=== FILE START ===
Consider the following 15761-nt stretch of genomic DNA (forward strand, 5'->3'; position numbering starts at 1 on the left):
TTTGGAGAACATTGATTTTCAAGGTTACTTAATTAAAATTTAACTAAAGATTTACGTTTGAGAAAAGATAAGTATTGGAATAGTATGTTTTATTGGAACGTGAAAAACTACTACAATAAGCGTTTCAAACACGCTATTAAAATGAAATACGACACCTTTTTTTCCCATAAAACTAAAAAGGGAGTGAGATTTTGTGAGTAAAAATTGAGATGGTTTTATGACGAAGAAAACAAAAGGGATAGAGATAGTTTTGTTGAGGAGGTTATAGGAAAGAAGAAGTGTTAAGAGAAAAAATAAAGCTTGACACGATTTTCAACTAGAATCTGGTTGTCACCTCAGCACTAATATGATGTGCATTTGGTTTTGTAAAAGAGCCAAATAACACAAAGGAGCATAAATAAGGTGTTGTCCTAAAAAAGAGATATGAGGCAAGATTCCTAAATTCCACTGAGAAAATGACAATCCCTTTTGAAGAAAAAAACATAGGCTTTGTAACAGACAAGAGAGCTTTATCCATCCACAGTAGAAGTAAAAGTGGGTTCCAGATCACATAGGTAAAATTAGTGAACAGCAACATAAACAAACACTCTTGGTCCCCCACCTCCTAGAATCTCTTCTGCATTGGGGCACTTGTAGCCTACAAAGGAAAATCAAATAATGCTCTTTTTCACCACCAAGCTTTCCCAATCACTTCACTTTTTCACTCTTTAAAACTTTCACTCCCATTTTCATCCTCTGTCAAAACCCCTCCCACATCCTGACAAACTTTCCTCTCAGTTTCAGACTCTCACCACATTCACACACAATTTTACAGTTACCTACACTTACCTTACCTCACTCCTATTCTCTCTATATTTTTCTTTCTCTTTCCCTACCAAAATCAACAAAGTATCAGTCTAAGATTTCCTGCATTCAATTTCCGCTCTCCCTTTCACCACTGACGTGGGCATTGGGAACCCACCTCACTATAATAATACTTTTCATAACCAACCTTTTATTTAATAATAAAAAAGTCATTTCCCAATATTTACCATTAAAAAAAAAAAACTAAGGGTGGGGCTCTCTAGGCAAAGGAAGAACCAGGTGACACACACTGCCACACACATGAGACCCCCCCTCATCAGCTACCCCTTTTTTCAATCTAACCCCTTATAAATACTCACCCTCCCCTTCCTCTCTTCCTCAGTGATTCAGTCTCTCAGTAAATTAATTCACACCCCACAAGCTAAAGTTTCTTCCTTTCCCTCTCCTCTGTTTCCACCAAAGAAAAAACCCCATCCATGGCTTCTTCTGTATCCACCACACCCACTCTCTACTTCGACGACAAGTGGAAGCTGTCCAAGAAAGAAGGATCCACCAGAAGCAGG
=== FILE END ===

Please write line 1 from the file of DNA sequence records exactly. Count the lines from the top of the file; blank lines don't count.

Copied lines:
Consider the following 15761-nt stretch of genomic DNA (forward strand, 5'->3'; position numbering starts at 1 on the left):